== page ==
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                Research & Intelligence

                The Universe of Healthcare Data Breaches: Visualizing the Story of Risk

                By: Secureworks

                At Dell SecureWorks, we're always trying to stay abreast of what security risks are lurking in the shadows out there, waiting to pounce on vulnerable organizations.

                2012 has seen a clearer picture come to light surrounding the healthcare security microcosm. The astronomer Carl Sagan wrote about our understanding of the universe that "Long ago, when an early galaxy began to pour light out into the surrounding darkness, no witness could have known that billions of years later some remote clumps of rock and metal, ice and organic molecules would fall together to make a place called Earth."

                And so it is with healthcare data security (albeit on a much smaller scale). As a new infographic produced by Dell SecureWorks demonstrates, the risk environment in which healthcare organizations now find themselves, is, well, a bit like discovering that ours is not the only galaxy out there. At one time (circa 1996 when HIPAA compliance was enacted) little could have been known about the data security risks of commonplace smartphone and tablet use, the myriad variants of malware that have proliferated, the fact that a single USB drive can store tens of thousands of individual patient records, or the fact that HIPAA fines would actually come to fruition. But as the infographic shows, this is the reality of our circumstances.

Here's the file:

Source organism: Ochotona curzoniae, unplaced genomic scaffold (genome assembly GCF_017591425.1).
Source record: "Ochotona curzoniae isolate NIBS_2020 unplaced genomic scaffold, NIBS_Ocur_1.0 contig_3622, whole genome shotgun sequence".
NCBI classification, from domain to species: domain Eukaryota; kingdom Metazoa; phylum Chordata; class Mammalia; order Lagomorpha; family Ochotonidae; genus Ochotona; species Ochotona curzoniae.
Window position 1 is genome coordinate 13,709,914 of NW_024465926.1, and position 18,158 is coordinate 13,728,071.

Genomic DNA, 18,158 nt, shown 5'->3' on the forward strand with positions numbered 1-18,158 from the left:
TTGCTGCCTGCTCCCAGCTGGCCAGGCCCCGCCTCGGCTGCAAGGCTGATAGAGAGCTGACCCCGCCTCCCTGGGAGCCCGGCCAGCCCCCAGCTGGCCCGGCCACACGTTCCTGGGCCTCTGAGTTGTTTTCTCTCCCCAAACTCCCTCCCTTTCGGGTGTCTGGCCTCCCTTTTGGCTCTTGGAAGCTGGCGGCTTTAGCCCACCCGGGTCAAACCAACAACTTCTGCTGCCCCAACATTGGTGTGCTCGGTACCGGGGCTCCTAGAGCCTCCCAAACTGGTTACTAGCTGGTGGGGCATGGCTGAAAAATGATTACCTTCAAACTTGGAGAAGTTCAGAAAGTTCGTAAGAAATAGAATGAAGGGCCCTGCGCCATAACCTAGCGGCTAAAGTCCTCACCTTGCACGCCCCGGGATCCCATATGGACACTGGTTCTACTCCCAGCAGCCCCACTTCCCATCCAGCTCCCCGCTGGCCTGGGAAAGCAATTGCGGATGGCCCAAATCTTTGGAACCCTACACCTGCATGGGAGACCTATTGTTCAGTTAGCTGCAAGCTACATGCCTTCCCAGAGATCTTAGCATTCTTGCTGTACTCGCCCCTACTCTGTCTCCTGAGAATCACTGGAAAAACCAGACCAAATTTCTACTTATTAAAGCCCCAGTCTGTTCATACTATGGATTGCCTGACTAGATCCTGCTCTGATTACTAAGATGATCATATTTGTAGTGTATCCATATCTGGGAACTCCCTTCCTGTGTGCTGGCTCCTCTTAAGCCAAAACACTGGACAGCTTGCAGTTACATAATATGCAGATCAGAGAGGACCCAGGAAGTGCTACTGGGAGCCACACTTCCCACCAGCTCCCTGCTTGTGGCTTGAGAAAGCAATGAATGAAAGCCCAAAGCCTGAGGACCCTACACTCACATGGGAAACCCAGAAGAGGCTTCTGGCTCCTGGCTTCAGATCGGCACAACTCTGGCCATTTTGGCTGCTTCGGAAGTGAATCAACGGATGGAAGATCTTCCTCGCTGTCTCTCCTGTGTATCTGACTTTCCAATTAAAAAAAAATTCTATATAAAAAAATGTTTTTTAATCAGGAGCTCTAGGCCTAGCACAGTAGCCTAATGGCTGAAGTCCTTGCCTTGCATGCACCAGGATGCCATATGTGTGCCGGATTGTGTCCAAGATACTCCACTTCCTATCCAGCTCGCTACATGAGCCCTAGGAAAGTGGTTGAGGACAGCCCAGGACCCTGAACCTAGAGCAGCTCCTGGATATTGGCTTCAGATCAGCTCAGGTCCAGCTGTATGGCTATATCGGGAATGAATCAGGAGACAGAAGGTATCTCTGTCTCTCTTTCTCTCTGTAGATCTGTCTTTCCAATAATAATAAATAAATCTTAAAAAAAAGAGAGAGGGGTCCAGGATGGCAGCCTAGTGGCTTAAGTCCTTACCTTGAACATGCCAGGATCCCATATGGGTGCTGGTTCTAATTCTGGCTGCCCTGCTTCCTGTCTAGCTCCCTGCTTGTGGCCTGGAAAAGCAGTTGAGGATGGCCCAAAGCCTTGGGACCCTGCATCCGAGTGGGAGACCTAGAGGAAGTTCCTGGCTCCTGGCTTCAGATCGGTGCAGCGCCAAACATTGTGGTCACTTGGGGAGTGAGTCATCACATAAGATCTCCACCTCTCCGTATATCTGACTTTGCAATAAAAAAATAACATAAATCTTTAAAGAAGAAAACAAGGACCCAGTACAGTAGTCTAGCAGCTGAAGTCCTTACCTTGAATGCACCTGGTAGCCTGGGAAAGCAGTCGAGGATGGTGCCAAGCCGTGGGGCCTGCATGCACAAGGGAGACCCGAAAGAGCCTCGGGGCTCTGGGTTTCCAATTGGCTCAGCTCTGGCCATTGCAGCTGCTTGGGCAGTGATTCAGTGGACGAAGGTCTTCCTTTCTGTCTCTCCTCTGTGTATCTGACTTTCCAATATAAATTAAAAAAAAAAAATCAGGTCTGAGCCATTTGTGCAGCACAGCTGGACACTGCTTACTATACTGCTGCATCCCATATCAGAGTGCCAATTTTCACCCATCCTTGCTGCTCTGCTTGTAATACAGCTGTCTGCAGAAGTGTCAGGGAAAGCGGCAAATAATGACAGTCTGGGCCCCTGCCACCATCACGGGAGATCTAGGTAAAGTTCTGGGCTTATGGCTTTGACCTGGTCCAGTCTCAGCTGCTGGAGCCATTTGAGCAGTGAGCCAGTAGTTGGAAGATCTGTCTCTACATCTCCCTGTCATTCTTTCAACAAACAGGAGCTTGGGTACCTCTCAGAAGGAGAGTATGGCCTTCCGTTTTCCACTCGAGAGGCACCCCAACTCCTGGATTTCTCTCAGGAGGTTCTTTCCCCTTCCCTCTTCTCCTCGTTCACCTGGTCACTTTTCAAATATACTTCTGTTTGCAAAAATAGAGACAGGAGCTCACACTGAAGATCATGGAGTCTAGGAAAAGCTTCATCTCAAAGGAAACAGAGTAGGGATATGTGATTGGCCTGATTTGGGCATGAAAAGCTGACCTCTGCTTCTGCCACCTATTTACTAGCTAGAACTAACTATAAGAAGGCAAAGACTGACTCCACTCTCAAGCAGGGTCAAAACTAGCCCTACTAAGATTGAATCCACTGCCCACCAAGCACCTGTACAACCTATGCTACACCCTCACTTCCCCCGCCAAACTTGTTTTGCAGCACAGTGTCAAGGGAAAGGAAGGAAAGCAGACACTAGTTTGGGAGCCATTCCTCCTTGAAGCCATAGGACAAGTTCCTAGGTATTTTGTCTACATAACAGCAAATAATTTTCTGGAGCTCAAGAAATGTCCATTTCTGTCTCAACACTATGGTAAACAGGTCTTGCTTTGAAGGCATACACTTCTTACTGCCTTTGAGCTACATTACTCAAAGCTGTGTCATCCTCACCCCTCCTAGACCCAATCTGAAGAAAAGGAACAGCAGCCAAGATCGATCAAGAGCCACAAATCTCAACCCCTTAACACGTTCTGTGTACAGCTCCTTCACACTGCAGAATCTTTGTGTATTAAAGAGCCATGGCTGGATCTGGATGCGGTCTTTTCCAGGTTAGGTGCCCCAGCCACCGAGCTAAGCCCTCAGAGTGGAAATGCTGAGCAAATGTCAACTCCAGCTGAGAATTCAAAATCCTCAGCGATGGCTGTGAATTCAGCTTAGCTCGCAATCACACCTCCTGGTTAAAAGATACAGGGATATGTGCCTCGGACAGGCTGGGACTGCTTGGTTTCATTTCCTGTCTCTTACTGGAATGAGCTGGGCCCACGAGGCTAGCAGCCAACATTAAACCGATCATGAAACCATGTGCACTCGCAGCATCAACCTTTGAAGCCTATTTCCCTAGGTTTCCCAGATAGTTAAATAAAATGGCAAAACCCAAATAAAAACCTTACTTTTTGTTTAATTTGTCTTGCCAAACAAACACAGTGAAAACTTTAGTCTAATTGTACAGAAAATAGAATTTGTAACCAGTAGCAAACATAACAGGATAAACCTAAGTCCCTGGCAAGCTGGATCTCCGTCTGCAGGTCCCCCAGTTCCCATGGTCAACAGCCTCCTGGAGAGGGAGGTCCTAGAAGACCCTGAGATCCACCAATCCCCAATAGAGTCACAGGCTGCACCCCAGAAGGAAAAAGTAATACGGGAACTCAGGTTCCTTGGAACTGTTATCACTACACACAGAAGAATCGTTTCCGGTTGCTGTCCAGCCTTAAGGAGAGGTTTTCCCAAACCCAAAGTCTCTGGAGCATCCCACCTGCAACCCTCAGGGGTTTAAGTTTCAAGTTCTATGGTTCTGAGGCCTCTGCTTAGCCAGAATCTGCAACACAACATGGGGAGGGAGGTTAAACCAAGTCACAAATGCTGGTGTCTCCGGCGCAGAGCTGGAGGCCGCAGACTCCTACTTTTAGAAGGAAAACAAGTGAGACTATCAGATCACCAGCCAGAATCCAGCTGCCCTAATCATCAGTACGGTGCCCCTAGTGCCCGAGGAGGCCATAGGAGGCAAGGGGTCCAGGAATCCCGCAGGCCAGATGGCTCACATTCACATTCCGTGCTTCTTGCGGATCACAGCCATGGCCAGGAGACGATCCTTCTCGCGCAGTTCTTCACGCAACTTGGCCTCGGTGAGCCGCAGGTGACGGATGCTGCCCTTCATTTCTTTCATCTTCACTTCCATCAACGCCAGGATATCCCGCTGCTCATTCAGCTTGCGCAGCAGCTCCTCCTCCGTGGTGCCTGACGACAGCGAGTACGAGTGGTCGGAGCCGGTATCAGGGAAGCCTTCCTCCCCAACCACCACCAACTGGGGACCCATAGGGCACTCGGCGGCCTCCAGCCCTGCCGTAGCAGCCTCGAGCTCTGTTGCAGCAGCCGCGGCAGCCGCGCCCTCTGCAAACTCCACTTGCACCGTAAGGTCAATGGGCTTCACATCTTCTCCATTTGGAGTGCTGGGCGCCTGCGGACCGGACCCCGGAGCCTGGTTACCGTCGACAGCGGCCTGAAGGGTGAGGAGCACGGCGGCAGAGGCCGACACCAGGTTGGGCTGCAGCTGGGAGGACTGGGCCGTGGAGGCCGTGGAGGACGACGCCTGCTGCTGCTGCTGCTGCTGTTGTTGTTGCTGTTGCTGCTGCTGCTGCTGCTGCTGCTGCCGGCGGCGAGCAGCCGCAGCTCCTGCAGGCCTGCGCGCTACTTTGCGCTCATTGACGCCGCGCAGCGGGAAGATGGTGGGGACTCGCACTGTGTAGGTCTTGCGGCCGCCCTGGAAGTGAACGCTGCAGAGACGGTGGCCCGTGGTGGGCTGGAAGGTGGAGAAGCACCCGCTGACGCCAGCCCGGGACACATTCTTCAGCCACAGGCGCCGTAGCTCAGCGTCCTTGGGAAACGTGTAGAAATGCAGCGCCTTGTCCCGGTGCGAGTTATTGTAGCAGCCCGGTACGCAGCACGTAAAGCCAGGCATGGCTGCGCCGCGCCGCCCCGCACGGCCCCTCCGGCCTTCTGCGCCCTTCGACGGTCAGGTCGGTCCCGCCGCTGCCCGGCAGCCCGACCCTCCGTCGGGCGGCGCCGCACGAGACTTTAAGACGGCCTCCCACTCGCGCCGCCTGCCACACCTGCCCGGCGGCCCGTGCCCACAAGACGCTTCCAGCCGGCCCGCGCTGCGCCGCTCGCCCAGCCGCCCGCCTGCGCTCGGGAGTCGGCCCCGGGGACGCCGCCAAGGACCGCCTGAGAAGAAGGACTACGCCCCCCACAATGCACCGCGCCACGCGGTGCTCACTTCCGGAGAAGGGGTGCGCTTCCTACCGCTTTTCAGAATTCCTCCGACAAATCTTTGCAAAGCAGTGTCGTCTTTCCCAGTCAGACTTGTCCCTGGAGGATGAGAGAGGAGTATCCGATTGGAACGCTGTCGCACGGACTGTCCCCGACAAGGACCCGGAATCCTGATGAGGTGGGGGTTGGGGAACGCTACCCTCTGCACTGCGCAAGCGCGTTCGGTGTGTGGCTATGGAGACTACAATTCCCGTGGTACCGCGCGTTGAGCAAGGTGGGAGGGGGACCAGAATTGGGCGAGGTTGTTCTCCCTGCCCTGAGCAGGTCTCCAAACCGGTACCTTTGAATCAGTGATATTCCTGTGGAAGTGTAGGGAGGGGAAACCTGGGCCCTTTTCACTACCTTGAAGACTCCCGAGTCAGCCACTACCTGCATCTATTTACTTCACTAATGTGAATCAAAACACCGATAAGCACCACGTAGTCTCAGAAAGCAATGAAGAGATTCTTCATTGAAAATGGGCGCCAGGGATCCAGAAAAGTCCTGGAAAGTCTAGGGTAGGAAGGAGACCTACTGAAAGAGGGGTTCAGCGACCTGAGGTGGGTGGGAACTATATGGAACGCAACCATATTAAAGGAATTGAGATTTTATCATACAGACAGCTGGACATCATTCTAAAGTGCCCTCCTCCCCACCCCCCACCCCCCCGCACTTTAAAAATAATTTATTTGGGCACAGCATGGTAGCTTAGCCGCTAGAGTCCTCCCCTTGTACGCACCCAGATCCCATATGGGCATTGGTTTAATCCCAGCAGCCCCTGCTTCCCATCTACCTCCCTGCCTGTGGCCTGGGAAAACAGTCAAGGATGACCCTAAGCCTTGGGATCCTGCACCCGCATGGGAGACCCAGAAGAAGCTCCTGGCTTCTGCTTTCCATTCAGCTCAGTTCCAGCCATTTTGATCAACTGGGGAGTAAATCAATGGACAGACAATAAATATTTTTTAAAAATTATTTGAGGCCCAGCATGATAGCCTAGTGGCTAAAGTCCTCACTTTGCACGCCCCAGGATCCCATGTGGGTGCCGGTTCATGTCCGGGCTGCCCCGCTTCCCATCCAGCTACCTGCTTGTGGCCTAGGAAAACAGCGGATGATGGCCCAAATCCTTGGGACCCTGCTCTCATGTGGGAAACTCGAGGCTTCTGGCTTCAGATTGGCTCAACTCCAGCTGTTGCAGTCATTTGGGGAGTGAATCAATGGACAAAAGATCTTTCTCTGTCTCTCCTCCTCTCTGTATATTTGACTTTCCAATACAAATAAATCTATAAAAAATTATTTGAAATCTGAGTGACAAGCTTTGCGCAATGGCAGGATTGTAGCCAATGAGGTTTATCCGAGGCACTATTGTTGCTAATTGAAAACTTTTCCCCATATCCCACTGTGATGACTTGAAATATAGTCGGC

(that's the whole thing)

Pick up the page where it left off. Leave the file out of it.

Like galaxies that will eventually collide and change the shape and structure of the universe, data security risks will compound upon themselves over the coming decades to create an imperative that is at best difficult to forecast based on our current state of affairs. The good news is that time is on healthcare organizations' sides to prevent these collisions, metaphorically speaking. As a recent InformationWeek article notes, through encryption, basic preparation, security risk assessment, and closing security gaps, healthcare organizations can reduce or eliminate much of their nascent risk.

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